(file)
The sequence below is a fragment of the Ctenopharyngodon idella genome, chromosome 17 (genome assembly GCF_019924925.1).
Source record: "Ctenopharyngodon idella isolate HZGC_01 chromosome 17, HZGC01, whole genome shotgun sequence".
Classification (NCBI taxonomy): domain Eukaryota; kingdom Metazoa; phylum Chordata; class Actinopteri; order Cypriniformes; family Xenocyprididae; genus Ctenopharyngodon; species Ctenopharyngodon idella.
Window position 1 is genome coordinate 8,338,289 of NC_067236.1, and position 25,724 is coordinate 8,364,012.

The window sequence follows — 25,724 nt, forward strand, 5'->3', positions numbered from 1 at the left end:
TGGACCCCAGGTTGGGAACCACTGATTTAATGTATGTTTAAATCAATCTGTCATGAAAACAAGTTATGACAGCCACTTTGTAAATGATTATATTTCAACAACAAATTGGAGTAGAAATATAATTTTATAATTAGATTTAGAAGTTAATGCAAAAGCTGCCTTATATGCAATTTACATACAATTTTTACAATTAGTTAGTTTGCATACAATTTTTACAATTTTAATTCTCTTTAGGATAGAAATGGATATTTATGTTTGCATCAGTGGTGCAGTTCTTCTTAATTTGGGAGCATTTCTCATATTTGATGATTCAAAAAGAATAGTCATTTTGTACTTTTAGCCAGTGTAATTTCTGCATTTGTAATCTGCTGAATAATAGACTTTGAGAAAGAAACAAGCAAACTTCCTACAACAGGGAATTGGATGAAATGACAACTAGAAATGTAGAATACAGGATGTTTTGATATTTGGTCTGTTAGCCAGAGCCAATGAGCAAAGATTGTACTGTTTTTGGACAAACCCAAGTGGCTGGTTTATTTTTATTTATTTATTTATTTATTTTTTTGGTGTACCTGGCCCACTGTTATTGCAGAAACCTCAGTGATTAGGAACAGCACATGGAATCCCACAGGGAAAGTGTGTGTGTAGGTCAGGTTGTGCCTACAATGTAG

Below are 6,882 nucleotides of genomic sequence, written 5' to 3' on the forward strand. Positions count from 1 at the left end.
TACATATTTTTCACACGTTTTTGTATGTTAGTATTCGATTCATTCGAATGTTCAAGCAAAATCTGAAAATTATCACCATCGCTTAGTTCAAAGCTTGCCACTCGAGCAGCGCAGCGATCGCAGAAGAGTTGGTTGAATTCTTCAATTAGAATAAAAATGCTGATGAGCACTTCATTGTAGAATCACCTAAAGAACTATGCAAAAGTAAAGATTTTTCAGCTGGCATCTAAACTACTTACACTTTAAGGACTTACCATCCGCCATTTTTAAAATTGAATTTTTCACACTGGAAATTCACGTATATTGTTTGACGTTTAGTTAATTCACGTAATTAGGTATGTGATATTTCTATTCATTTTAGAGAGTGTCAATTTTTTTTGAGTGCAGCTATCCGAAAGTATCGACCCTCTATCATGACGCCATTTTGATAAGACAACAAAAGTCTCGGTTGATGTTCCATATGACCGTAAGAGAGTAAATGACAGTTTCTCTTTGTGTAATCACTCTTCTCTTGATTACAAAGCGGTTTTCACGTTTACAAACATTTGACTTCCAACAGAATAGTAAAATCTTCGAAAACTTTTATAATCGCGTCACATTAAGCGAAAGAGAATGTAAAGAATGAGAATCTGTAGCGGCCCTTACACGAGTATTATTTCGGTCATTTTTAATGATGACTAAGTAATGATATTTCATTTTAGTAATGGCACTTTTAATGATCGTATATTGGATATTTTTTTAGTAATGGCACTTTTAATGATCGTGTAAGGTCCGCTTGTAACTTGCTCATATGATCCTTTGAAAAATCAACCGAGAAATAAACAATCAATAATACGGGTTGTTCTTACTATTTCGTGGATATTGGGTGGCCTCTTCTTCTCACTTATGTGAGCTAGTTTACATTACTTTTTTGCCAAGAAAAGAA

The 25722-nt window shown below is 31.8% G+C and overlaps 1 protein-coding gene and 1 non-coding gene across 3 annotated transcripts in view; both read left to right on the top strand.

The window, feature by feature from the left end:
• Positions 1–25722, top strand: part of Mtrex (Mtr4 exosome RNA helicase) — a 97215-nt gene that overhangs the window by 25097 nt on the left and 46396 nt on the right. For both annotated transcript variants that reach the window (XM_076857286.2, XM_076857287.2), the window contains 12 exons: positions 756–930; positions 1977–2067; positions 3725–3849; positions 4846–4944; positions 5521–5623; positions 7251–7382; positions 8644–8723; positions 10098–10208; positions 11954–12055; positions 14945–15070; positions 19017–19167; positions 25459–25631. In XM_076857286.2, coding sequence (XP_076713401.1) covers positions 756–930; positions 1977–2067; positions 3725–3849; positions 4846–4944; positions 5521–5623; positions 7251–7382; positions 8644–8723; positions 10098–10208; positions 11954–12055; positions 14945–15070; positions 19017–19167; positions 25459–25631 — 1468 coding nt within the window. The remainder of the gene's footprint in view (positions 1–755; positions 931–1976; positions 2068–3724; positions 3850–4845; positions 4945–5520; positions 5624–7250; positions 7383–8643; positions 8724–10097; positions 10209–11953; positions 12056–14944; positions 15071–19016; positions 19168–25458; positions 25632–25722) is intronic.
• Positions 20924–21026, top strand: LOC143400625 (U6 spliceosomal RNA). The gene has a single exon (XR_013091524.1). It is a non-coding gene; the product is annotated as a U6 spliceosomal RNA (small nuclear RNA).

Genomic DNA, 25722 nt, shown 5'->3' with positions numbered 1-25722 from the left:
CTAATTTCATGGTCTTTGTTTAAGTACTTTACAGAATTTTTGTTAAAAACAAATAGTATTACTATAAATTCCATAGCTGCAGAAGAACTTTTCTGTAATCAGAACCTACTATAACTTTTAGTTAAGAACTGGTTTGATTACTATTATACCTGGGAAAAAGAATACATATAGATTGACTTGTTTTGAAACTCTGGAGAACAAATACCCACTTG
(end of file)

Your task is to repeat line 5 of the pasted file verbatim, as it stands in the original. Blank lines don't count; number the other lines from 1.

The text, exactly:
The window sequence follows — 25,724 nt, forward strand, 5'->3', positions numbered from 1 at the left end: